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Re: Y2K12 Thoughts

I've had a bunch of new ideas too. I might perform at school again.

On Oct 23, 2012 11:01 PM, "Laurie Amat" <voicesound@att.net> wrote:
Wow Todd, I thought it was just me, but since I've gotten back, I've been creating new things and plans like crazy!

On Oct 23, 2012, at 8:55 PM, Todd Elliott wrote:

Someone asked me what playing there was like, and I said-- "I had an audience, they listened, and they applauded at the end." I know that sounds kind of silly, but it really meant a lot to me; I've been making this sort of music for some time now, and have never really played in front of an *attentive* audience before. It was a really neat experience, and by 'neat' I mean 'some other thing I am having trouble articulating'. I'm creating like mad already.


On Tue, Oct 23, 2012 at 8:33 PM, Lindsey Walker <lindsey.walker@gmail.com> wrote:

Phil, please ask those direct questions!

The environment is like none other, and to bring back even a fraction of the the inspiration Rick, Bill, Maha and their support provide is a breath of fresh air if you normally work in isolation.


On Oct 23, 2012 8:20 PM, "Laurie Amat" <voicesound@att.net> wrote:
> Well said, Phil. I must say that I still feel like a newbie in the company of all the brilliant players, so I'm honored. 
> The human voice does change everything. It's a direct emotional _expression_ and that makes it a pretty risky thing. We love that. 
> On Oct 23, 2012, at 7:47 PM, Philip Clevenger wrote:
>> Sadly I was only able to attend the last day of the Loopfest, but it was a great day and I'd like to share some thoughts.
>> First, i was struck by how many instrumental performers were incorporating sampled human voices into their work. I was then struck by how much more compelling the work became with the introduction of that small dose of humanity... whether repeated phrases or slowed and reversed and unintelligible, somehow my brain just perked up hard whenever the human voice was recognized. Hell, even Mandoman's mysterious bowed instrument sounded so unnervingly, disturbingly human, my brain was forced to take notice :)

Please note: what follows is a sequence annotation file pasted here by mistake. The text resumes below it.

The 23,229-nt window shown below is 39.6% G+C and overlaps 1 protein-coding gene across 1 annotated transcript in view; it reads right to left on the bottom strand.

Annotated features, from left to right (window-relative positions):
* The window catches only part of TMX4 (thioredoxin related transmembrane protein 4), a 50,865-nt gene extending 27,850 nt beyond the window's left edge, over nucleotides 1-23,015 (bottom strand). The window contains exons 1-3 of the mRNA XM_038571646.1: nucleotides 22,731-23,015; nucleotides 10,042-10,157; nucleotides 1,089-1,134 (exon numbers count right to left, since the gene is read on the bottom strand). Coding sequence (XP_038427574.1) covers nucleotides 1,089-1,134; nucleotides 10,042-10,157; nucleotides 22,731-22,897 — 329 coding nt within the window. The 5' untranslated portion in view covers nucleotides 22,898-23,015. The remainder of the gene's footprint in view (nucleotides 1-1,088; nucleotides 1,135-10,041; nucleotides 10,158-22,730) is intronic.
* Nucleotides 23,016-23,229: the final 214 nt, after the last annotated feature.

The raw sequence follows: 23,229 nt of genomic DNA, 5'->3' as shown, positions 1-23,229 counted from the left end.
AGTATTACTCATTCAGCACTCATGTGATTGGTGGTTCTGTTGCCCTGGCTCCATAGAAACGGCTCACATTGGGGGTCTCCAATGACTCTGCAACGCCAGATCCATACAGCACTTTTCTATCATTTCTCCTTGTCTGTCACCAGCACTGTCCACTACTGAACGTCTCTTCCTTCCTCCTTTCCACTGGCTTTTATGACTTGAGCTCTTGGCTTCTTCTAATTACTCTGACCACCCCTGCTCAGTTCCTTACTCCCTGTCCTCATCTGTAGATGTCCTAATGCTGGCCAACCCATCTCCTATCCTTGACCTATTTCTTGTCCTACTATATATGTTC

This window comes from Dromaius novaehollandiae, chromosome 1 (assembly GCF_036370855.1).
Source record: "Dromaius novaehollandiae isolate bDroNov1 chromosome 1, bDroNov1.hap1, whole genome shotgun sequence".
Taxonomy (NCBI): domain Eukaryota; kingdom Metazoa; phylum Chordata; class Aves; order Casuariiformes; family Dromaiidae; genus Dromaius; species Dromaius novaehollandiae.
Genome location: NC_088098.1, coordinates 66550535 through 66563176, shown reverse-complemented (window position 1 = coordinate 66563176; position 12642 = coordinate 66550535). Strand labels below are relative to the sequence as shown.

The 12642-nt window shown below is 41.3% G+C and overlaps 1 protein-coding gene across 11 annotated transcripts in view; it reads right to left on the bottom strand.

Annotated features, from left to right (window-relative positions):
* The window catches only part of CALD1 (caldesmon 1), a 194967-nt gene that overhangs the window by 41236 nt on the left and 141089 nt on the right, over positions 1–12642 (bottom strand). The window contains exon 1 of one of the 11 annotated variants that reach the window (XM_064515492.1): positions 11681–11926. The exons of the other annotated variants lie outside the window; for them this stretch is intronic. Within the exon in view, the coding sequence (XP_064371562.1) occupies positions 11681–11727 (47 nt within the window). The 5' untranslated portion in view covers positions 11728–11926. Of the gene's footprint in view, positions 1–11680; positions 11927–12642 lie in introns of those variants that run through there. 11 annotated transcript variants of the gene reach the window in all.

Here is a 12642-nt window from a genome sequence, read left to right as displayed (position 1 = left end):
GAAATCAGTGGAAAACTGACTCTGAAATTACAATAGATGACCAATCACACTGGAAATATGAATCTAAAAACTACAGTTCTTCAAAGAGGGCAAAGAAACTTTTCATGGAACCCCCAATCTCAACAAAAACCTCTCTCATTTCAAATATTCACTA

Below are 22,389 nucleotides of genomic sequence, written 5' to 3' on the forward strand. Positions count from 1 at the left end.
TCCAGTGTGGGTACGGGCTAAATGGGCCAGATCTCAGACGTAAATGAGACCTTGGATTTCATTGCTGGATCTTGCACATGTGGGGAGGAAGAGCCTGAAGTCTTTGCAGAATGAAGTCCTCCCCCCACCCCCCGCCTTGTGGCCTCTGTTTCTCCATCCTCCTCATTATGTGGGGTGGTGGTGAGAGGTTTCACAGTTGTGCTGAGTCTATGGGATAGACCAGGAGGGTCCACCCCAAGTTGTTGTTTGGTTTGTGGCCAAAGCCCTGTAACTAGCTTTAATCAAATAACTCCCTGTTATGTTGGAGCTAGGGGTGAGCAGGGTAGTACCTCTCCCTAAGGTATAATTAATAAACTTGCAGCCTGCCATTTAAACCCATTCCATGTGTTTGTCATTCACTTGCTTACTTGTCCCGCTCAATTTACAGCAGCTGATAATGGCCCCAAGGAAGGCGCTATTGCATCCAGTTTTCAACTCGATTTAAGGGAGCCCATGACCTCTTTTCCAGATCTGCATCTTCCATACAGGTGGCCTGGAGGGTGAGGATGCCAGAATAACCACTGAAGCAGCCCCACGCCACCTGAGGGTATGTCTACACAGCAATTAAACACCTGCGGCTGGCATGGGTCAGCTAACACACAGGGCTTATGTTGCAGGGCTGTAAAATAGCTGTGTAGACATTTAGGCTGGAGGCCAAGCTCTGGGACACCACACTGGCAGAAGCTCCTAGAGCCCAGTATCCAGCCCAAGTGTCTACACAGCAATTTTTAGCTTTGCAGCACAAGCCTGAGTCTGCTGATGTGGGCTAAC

>> I plan on looking into this "human voice" phenomenon for my own work ;)
>> Second, props to Todd Elliott. After a beautiful piece that completed a tad early, he elected to spend the remaining few minutes talking a bit about his process and his gear, even inviting questions.
>> I'd sure like to see more of this in the future. There are questions I would ask almost every performer I saw, every single person had something interesting going on that the audience might benefit from knowing more about :)  
>> Finally, again one must acknowledge the environment of inclusive acceptance fostered by Rick Walker that makes it possible for anyone who may be frightened or young or new, to have the opportunity to perform alongside with, and learn from, acknowledged masters such as Bill and Rick, and Laurie, and so many others. And so my hat is off to Rick for that (as well as Bill and Maha and George and all the staff), and also  to all the brave, the young, and the new, who showed up, and took the leap. 
>> Phil :)